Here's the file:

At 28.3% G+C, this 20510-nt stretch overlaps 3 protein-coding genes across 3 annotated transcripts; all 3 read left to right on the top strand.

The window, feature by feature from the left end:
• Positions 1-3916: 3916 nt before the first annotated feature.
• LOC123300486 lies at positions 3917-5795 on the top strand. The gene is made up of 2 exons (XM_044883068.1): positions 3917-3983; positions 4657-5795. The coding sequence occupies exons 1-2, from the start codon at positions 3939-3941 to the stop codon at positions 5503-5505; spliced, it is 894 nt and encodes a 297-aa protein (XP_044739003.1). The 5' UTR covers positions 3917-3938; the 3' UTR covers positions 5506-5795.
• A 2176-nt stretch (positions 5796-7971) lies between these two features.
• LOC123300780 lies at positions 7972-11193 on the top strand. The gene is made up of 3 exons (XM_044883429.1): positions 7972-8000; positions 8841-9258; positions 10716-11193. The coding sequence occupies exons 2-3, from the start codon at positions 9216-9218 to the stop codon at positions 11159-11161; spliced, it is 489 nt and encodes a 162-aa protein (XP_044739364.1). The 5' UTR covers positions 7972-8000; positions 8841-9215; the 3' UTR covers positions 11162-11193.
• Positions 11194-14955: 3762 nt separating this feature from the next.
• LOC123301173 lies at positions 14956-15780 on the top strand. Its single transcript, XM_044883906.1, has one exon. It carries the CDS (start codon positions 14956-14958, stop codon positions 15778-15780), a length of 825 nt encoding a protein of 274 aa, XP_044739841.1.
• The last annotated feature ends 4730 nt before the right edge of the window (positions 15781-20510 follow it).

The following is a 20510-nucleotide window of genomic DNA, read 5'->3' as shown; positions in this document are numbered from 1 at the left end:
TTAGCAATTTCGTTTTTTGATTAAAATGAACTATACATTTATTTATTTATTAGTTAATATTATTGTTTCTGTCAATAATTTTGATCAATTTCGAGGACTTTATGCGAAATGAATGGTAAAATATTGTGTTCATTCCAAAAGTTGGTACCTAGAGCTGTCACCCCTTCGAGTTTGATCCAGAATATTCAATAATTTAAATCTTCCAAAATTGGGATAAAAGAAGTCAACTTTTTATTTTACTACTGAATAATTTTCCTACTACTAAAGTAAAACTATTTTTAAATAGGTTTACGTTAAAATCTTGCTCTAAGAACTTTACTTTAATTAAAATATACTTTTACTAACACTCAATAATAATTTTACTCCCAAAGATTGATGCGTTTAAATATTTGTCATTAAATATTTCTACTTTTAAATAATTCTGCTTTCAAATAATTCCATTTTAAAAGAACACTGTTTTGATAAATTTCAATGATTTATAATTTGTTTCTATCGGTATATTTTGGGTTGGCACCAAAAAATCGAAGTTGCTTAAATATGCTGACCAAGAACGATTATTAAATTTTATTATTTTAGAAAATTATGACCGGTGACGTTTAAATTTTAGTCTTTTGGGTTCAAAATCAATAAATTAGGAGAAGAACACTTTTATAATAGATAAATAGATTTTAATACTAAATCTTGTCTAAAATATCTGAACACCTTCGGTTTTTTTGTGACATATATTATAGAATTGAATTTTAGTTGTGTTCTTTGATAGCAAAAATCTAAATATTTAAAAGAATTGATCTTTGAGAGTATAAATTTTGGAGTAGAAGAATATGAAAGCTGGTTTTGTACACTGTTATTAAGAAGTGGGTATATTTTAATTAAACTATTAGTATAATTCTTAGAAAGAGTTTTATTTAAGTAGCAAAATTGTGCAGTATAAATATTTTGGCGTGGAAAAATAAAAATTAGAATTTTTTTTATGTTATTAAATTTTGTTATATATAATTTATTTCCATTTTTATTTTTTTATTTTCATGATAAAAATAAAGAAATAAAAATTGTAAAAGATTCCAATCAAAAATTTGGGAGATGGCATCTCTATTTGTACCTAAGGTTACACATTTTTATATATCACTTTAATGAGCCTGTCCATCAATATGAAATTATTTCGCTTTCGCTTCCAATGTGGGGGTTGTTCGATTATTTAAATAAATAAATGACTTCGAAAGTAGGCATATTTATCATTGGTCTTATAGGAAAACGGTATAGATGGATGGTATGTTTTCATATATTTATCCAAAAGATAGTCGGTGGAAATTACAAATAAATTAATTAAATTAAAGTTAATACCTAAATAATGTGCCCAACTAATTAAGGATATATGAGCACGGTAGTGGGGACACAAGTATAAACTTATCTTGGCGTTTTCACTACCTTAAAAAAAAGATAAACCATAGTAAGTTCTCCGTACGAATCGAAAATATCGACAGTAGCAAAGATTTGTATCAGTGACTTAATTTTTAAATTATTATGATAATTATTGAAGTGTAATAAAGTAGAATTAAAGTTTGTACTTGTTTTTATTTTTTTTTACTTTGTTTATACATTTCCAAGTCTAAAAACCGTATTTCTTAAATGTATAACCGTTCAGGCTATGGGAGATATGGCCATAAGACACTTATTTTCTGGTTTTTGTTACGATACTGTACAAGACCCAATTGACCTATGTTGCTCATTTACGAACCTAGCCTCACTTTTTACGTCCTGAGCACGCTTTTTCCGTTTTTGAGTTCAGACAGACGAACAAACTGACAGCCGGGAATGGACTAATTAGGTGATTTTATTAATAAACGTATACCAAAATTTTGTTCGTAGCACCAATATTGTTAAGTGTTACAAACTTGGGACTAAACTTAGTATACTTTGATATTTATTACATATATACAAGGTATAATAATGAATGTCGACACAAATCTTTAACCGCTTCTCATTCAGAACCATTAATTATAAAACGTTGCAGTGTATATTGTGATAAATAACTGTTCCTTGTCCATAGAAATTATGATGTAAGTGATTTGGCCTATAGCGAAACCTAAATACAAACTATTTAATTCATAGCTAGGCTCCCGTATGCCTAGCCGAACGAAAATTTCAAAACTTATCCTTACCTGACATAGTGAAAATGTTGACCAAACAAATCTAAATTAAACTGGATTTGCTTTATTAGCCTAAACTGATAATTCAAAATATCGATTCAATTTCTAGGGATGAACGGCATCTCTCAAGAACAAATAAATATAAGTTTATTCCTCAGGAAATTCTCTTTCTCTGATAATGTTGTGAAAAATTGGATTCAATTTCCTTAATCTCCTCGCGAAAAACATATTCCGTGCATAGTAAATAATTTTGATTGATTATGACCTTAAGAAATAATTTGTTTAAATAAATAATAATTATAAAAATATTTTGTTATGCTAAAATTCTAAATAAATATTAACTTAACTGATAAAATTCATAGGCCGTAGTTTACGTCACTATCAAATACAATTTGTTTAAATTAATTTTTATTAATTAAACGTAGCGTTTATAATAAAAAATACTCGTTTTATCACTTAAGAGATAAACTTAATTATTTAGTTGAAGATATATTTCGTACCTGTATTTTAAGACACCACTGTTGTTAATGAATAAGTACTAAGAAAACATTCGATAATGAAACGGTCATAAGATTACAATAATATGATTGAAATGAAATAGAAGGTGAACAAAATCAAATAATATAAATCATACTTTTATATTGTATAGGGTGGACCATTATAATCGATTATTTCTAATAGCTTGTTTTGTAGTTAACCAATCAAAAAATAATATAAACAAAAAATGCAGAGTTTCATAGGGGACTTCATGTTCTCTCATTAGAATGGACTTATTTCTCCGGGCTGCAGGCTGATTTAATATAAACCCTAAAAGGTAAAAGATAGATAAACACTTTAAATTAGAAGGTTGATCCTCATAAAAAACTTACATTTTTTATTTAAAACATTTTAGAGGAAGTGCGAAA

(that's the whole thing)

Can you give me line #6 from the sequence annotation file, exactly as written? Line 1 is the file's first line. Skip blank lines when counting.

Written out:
• LOC123300780 lies at positions 7972-11193 on the top strand. The gene is made up of 3 exons (XM_044883429.1): positions 7972-8000; positions 8841-9258; positions 10716-11193. The coding sequence occupies exons 2-3, from the start codon at positions 9216-9218 to the stop codon at positions 11159-11161; spliced, it is 489 nt and encodes a 162-aa protein (XP_044739364.1). The 5' UTR covers positions 7972-8000; positions 8841-9215; the 3' UTR covers positions 11162-11193.